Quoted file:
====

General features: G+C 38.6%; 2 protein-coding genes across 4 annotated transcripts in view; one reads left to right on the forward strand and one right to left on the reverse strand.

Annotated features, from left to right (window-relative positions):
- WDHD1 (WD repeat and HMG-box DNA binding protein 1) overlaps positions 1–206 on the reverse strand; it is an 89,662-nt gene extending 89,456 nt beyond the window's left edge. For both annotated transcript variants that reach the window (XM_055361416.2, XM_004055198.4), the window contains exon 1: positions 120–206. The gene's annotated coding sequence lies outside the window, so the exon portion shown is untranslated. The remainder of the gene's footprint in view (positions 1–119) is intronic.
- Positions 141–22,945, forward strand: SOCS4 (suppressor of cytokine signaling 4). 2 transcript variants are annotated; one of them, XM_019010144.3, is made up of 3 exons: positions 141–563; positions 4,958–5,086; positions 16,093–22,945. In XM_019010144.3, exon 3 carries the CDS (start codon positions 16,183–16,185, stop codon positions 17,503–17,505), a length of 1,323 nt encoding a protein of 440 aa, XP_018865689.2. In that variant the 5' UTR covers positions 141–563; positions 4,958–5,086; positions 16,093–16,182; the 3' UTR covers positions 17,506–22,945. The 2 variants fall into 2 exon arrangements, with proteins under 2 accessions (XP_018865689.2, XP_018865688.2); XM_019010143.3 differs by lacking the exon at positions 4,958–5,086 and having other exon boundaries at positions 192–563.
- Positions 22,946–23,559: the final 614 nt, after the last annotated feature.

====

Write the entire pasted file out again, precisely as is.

General features: G+C 38.6%; 2 protein-coding genes across 4 annotated transcripts in view; one reads left to right on the forward strand and one right to left on the reverse strand.

Annotated features, from left to right (window-relative positions):
- WDHD1 (WD repeat and HMG-box DNA binding protein 1) overlaps positions 1–206 on the reverse strand; it is an 89,662-nt gene extending 89,456 nt beyond the window's left edge. For both annotated transcript variants that reach the window (XM_055361416.2, XM_004055198.4), the window contains exon 1: positions 120–206. The gene's annotated coding sequence lies outside the window, so the exon portion shown is untranslated. The remainder of the gene's footprint in view (positions 1–119) is intronic.
- Positions 141–22,945, forward strand: SOCS4 (suppressor of cytokine signaling 4). 2 transcript variants are annotated; one of them, XM_019010144.3, is made up of 3 exons: positions 141–563; positions 4,958–5,086; positions 16,093–22,945. In XM_019010144.3, exon 3 carries the CDS (start codon positions 16,183–16,185, stop codon positions 17,503–17,505), a length of 1,323 nt encoding a protein of 440 aa, XP_018865689.2. In that variant the 5' UTR covers positions 141–563; positions 4,958–5,086; positions 16,093–16,182; the 3' UTR covers positions 17,506–22,945. The 2 variants fall into 2 exon arrangements, with proteins under 2 accessions (XP_018865689.2, XP_018865688.2); XM_019010143.3 differs by lacking the exon at positions 4,958–5,086 and having other exon boundaries at positions 192–563.
- Positions 22,946–23,559: the final 614 nt, after the last annotated feature.